Bungee jumping into Quarkus: blindfolded but happy

A year ago I started with a couple of friends a new project based on Quarkus to create a visual editor for integrations called Kaoto.

As responsible of the backend side, I obviously chose Java to do it. Coming from the Java 8 world with shy traces of Java 11, I decided to jump directly to Quarkus on Java 17 (unstable at the time) with Reactive and explore the serverless possibilities while, at the same time, keep the over-engineering and the over-fanciness of new features as reasonable as possible.

On this article I will discuss the good and the bad of this experience. I am not a Quarkus developer, I am a developer that used Quarkus. And as any average developer that starts with a new technology, I obviously skipped the documentation and just bungee jumped into the framework, blindfolded and without safe nets.

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Kaoto: Integrate without limits

I would like to present you with an ETL and integration editor Rachel and I have been working on for the past year with the initial help of Zineb: Kaoto.

What is Kaoto?

Kaoto is an integration editor to create and deploy integrations in a low-code way and no-code way based on Apache Camel. It combines a source code editor and a drag and drop graphical space synchronized with each other. It can be run both as standalone and as a service (SaaS).

With the no-code mode, the user can build the entire integration orchestration with the drag and drop function. Kaoto has a step catalog with a list of all available building blocks that the users may want to transform data or integrate with services.

The source code will be available for users curious to know what they are going to deploy. But in no case they have to understand or even see that code.

Example of building block drag and drop

With the low code mode, users can learn how to create integrations and, at the same time, control what they are deploying. They can use both the drag and drop and the source code editor, that will autocomplete what the user won’t or don’t know how to write. Meanwhile the graphical space will show the integration being built and the drag and drop will still be available for them to complete or accelerate the development.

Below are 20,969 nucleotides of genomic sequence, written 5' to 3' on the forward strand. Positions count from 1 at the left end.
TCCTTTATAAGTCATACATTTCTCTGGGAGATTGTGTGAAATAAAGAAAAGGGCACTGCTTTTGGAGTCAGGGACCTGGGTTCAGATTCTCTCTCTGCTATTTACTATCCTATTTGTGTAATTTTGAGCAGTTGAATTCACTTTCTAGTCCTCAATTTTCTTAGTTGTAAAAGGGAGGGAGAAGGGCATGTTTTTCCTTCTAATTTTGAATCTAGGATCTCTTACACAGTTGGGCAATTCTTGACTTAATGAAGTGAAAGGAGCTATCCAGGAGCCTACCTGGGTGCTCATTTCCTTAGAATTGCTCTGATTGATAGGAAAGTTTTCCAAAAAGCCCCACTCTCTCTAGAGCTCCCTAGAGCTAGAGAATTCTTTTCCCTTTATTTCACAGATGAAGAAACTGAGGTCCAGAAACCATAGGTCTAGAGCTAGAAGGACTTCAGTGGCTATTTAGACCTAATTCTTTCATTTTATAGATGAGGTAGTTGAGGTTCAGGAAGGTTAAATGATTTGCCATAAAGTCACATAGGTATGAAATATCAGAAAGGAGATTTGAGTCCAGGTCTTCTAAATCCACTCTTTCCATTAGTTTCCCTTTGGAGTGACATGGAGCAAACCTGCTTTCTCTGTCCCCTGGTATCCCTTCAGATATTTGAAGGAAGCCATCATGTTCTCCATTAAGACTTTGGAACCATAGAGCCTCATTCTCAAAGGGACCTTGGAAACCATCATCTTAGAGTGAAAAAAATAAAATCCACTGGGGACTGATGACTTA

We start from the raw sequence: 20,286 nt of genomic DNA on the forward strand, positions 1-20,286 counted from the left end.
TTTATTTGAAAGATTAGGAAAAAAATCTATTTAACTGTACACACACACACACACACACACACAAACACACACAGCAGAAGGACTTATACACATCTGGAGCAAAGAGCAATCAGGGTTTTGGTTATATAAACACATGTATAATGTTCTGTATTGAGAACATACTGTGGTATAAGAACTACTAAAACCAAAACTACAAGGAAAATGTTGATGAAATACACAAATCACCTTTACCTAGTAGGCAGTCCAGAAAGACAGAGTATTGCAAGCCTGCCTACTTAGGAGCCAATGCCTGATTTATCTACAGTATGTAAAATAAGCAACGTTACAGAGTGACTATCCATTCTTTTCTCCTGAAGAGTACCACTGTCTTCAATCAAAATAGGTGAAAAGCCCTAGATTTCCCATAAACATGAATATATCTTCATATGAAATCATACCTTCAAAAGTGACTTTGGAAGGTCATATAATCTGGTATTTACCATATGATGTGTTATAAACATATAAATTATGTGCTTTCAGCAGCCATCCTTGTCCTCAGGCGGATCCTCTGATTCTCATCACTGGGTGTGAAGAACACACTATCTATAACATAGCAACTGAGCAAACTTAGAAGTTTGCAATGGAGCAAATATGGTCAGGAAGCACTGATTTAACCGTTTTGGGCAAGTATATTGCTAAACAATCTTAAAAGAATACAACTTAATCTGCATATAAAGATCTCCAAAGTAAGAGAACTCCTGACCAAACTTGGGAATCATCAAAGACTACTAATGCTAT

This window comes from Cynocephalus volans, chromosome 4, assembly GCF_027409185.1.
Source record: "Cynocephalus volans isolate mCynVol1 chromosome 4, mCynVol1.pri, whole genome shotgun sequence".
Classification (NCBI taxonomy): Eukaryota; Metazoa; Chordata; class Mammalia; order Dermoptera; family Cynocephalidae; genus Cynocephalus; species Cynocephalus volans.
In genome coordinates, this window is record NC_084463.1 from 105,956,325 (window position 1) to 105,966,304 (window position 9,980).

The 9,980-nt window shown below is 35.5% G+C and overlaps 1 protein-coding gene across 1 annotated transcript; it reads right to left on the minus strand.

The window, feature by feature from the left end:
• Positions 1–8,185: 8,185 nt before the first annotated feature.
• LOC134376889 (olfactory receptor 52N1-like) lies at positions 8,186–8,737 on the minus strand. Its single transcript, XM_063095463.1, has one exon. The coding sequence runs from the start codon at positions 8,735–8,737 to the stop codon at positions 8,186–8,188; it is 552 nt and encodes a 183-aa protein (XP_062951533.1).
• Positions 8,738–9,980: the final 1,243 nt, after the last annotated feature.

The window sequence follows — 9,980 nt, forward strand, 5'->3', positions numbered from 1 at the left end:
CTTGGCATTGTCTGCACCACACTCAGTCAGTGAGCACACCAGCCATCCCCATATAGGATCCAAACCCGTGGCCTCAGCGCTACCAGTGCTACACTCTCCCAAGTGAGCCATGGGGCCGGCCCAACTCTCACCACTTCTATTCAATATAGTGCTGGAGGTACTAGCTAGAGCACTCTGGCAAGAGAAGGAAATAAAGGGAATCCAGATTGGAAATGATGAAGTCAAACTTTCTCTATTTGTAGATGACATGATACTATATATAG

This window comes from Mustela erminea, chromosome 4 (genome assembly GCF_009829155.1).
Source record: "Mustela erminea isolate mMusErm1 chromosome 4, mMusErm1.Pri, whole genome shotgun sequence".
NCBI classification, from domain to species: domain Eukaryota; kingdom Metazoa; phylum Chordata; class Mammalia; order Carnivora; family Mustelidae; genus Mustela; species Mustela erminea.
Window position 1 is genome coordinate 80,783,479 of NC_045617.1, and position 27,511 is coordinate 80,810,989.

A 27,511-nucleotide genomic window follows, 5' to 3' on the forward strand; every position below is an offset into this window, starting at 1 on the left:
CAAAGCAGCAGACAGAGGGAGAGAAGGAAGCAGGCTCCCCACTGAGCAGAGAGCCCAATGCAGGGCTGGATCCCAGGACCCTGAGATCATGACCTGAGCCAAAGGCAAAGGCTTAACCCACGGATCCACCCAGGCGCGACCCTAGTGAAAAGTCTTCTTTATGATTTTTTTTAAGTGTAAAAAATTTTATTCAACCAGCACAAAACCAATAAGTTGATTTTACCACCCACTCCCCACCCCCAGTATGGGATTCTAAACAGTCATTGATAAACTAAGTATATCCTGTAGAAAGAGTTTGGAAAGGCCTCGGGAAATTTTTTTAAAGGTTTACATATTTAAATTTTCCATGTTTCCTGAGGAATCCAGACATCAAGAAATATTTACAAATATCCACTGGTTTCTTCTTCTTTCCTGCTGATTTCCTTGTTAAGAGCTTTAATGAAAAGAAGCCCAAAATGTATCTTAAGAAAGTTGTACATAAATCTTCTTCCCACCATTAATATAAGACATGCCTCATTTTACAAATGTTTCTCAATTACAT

Example of low code integrations.

Kaoto can help users start with Apache Camel and slowly build their knowledge. All the source code generated is clean and viewable in any IDE.

Customizing Kaoto

Each building block type can have its own microfrontend. This is useful when you add your own building blocks to your Kaoto instance. But it can also help adapt Kaoto to different kinds of users, hiding or extending certain details important for each use-case. Extensions can be manuals and helpers for Kaoto.

When used as a service, the extensions and the list of available building blocks are settings that can be stored in the cloud. Therefore, administrator users can modify this configuration, which will refresh live in the users playgrounds. In addition, as this configuration can be in the cloud, different users can share the configuration. This can help organizations accommodate different groups of users, offering different configurations depending on the profile.

What is on the roadmap?

We started the development focused on Kamelet Bindings, but we soon realized we could add more languages. Edition of Apache Camel routes (in yaml form) and Kamelet definitions are next in development queue. We are also working on translating from other integration languages to Camel DSL. This can help users migrate to Apache Camel.

We will soon have one-click support for cloud-native Apache Camel deployments via Camel-K. Matej is close to having an operator for Kubernetes clusters which will simplify even more the installation of Kaoto in the cloud.

You can quickly test it via docker as described on the quickstart. Make sure your docker images have access to internet to be able to access the default remote configuration!

You can find more information on the webpage of the project.

GeoNetwork from Scratch II : Attack of the IDEs

This post was originally posted on the blog of a former company. But since they have decided to violate my authorship rights, here is a copy of it.

We have already seen how to compile and run a basic GeoNetwork instance. Although we know that real developers will probably skip this step too, for new developers in GeoNetwork, it will be relief to have an IDE to work with. I know that many GeoNetwork developers use NetBeans o Intellij but as I am used to work with Eclipse, that’s what we are going to explore on this post.

First of all: Eclipse has better support for Maven projects on each version. So, to avoid headaches, just download the latest eclipse available.Eclipse has many installer tutorials, so I won’t stop here explaining how to run eclipse. I will just assume you know how to do it.

To run GeoNetwork from eclipse is very very easy. Just right click on the Package Explorer view to import -> As Maven Project over the folder you already had cloned on the last post:

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